According to CPJ research, since 1992, at least 20 percent of 1,200 or as many as 246 journalists have died while carrying out their duties to cover corruption. 95 percent were killed. Only 13 cases were settled in court.

Nearly all of the murder victims were local journalists trying to cover corruption in their own country. "Those who target the media are trying to silence people and not create a bigger firestorm," said Sasha Chavkin, a reporter at the International Consortium of Investigative Journalists working on a collaborative investigation on displacement caused by World Bank projects.

Corruption is devastating, equivalent to more than 5 percent of global gross domestic product (GDP) with more than US$1 billion paid in bribes per year, according to the World Economic Forum. These costs are even higher in Africa, which receives a significant share of development assistance, and in 2007, the World Bank estimated that 25 percent of the region's GDP was lost to corruption each year.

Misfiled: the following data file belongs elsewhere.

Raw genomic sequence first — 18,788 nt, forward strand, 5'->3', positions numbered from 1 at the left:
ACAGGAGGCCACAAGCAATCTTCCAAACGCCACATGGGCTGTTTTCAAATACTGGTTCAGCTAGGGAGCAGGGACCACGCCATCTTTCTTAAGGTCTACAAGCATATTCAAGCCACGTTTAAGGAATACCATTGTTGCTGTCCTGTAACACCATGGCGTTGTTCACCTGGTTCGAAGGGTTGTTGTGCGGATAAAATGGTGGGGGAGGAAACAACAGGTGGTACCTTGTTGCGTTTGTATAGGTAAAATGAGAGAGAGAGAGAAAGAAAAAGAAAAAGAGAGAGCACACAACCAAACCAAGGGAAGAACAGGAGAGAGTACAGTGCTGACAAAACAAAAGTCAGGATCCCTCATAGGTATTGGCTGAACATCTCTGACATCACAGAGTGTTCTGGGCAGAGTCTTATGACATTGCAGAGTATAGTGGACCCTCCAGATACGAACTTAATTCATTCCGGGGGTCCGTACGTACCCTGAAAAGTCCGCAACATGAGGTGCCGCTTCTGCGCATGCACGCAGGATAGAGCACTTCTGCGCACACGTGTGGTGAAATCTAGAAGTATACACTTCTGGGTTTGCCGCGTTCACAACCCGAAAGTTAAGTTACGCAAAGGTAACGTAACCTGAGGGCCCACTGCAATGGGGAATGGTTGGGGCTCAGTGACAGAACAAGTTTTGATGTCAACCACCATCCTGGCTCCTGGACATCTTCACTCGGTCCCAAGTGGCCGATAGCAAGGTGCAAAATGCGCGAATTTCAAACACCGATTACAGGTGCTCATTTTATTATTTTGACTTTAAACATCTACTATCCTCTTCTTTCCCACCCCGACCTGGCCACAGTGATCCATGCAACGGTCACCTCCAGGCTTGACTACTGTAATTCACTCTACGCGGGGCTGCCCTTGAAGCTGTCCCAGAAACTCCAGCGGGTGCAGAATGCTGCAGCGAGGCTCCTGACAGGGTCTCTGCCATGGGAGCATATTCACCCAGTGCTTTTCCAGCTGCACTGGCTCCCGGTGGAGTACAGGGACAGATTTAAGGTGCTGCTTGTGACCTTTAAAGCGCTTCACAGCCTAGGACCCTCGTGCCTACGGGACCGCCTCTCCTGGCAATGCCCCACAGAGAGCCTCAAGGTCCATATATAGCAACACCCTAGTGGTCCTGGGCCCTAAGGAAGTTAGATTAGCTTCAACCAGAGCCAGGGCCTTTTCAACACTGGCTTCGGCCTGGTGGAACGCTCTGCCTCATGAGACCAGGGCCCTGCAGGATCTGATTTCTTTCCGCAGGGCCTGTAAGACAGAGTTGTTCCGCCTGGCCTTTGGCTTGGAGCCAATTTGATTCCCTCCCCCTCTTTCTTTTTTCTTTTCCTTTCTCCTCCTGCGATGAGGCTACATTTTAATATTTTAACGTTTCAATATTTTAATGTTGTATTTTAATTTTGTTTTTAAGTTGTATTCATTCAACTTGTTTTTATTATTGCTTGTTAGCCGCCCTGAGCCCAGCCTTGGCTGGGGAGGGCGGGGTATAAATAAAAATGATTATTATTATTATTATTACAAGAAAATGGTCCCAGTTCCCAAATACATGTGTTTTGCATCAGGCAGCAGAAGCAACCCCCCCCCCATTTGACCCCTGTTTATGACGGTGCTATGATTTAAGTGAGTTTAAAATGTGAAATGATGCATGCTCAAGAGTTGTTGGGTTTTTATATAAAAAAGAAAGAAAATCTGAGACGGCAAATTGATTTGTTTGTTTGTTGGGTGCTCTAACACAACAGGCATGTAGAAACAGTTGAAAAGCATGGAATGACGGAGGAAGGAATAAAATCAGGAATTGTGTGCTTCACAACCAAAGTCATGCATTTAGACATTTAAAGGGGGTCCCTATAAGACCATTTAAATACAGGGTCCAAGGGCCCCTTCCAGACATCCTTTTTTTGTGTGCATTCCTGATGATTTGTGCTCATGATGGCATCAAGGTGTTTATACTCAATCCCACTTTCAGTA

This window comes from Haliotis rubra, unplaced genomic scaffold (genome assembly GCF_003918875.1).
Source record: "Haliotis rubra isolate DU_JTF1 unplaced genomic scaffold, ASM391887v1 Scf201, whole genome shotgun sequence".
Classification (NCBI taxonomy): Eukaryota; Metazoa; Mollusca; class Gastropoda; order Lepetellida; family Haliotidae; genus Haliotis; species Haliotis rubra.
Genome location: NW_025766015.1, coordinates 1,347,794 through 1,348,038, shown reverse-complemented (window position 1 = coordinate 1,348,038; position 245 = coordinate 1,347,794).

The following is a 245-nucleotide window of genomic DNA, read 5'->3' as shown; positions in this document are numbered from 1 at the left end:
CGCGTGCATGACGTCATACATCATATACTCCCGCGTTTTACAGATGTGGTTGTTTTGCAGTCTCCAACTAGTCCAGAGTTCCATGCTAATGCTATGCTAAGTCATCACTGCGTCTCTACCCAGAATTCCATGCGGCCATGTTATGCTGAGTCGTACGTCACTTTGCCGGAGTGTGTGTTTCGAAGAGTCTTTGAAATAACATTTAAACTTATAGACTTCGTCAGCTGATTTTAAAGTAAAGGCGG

In connection with the recognition that good governance cannot be separated from development goals such as poverty alleviation and economic growth, the 17 UN Sustainable Development Goals (SDGs) adopted last year include one point related to reducing corruption and bribery and ensuring public access to information and protection. fundamental freedom.

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Multilateral organizations have asked recipient countries to adopt Freedom of Information (FOI) laws as a condition of joining or receiving funding. China and Pakistan, for example, are guaranteed membership in the World Trade Organization (WTO) and the IMF aid package because they have adopted the FOI, according to The Associated Press.

However, the existence of law is not directly proportional to implementation. In 2011, AP examined freedom of information laws in 105 countries and found that less than half responded and only a handful responded fully and met their deadlines. This is why it is so important the SDGs do more than just assess the existence of such laws.